Give to God what is God’s.
So what belongs to God?
The entire universe.
Even as the Pharisees are using God as a tool, a weapon and a trap for Jesus, Jesus is point them back to God. Reminding them everything belongs to God.
All things. All of creation. All of life. All power and might. All righteousness and virtue.
And all Grace and forgiveness. All mercy.
Even us and our broken faith belongs to God.
But more importantly, giving to God what is God’s is NOT really ours to do.
Because we cannot give anything to God.
And that is thing that Jesus has caught the Pharisees with. As they try to trap him, and contain the threat of this ministry, and they try to protect the true faith of Israel, which just happens to give them a lot of power and privilege and wealth… Jesus reminds them their faith, that God is not a thing to control, nor tool to use to maintain their position.
Rather, God is the one who to whom all things belong.
And the Pharisees and all Jews knows this, even when they don’t remember it. Because they pray it at every sabbath, and they pray the reminder over and over at passover:
Blessed are you, O Lord God, King of the Universe.
And so giving to God what is God’s is truly to be remind of the God to whom we belong,
is the God of Kings and Empires, of beggars and the lame, of regular folks.
And this God to whom we belong is also the God of life.
The God who has sent the Son in flesh to bring the Kingdom near and to point us back to God.
The Lord God, King of the Universe knows already that the faith of Pharisees is broken, and knows that our faith is broken. It has been broken since Adam and Eve ate of the fruit.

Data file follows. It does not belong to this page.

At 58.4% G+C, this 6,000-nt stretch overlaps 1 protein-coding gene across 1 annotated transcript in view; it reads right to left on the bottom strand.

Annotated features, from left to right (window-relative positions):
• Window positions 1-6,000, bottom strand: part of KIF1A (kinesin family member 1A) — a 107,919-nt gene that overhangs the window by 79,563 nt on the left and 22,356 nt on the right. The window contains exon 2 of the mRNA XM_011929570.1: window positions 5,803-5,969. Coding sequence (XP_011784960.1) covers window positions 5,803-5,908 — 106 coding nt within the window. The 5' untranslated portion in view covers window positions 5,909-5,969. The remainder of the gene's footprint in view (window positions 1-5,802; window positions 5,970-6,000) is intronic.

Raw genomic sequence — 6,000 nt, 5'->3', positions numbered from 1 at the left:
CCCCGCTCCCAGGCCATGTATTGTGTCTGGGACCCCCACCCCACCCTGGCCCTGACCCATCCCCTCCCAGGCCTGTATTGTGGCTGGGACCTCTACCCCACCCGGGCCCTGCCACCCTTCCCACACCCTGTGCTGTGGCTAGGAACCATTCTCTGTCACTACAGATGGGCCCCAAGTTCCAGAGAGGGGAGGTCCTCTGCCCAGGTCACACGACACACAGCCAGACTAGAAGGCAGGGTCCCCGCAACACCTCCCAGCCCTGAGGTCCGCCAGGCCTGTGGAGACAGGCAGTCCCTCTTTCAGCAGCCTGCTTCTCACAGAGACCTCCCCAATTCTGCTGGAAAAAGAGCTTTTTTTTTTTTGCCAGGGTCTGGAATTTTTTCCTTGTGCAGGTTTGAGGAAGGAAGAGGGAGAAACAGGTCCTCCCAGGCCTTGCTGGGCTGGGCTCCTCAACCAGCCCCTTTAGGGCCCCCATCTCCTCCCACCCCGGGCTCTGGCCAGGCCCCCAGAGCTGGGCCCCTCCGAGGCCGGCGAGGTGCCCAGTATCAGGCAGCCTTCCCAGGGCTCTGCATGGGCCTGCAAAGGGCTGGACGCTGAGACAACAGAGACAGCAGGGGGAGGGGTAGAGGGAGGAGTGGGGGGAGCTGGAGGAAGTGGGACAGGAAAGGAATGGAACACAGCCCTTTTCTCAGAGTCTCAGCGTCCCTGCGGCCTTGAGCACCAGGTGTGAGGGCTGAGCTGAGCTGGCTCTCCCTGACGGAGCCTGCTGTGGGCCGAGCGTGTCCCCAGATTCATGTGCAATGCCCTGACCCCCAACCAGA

And so while the question of the Pharisees reveals just what their faith is in and what they are trying to hold on to… It is no surprise for Jesus.
In fact, our broken faith, our tendency to try to turn God into a tool to use and manipulate is the whole reason God has come. And it is the whole reason that Jesus has ridden into Jerusalem a conquering King and it is the whole reason that soon after the Pharisees ask this question, Jesus will be arrested, put on trial and put to death.
But the blessed Lord God, King of the Universe is the one to whom all things belong, even death.
And in death, God shows us that there is nothing that doesn’t belong to God, no place where God will not seek us out, no brokenness that surprises God… and that there is nothing in all of creation that God does not hold in God’s hands. That even death belongs to God.
And so in pointing the Pharisees and us back to God, Jesus is also pointing us from death to life. Reminding us that the God to whom all creation belongs has promised us, and our broken faith, resurrection and new life as well.
Jesus says, give to God what is God’s…
But it is the Blessed, Lord God, King of the Universe who is giving us mercy and life.